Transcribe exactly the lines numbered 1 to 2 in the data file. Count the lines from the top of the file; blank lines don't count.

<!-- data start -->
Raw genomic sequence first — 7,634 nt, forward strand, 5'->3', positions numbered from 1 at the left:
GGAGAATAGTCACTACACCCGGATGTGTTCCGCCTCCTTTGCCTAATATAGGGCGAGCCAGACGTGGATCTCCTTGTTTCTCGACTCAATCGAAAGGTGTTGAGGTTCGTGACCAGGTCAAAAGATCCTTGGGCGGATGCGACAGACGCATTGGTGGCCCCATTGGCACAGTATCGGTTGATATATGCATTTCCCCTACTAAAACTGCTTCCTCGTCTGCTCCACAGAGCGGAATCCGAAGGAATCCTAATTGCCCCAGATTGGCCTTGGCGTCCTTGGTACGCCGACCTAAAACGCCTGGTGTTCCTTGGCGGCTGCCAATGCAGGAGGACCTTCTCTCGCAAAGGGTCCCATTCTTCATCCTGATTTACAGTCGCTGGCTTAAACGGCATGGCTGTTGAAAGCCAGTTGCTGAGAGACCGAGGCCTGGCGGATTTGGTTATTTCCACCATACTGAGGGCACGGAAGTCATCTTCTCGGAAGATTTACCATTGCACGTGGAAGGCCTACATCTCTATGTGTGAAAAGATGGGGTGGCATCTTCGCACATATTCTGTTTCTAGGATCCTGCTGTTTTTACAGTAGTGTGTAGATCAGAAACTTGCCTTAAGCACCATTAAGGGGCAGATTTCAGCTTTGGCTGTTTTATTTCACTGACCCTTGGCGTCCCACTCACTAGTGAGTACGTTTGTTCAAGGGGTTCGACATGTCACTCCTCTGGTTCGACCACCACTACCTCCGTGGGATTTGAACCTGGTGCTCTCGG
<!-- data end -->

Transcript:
Raw genomic sequence first — 7,634 nt, forward strand, 5'->3', positions numbered from 1 at the left:
GGAGAATAGTCACTACACCCGGATGTGTTCCGCCTCCTTTGCCTAATATAGGGCGAGCCAGACGTGGATCTCCTTGTTTCTCGACTCAATCGAAAGGTGTTGAGGTTCGTGACCAGGTCAAAAGATCCTTGGGCGGATGCGACAGACGCATTGGTGGCCCCATTGGCACAGTATCGGTTGATATATGCATTTCCCCTACTAAAACTGCTTCCTCGTCTGCTCCACAGAGCGGAATCCGAAGGAATCCTAATTGCCCCAGATTGGCCTTGGCGTCCTTGGTACGCCGACCTAAAACGCCTGGTGTTCCTTGGCGGCTGCCAATGCAGGAGGACCTTCTCTCGCAAAGGGTCCCATTCTTCATCCTGATTTACAGTCGCTGGCTTAAACGGCATGGCTGTTGAAAGCCAGTTGCTGAGAGACCGAGGCCTGGCGGATTTGGTTATTTCCACCATACTGAGGGCACGGAAGTCATCTTCTCGGAAGATTTACCATTGCACGTGGAAGGCCTACATCTCTATGTGTGAAAAGATGGGGTGGCATCTTCGCACATATTCTGTTTCTAGGATCCTGCTGTTTTTACAGTAGTGTGTAGATCAGAAACTTGCCTTAAGCACCATTAAGGGGCAGATTTCAGCTTTGGCTGTTTTATTTCACTGACCCTTGGCGTCCCACTCACTAGTGAGTACGTTTGTTCAAGGGGTTCGACATGTCACTCCTCTGGTTCGACCACCACTACCTCCGTGGGATTTGAACCTGGTGCTCTCGG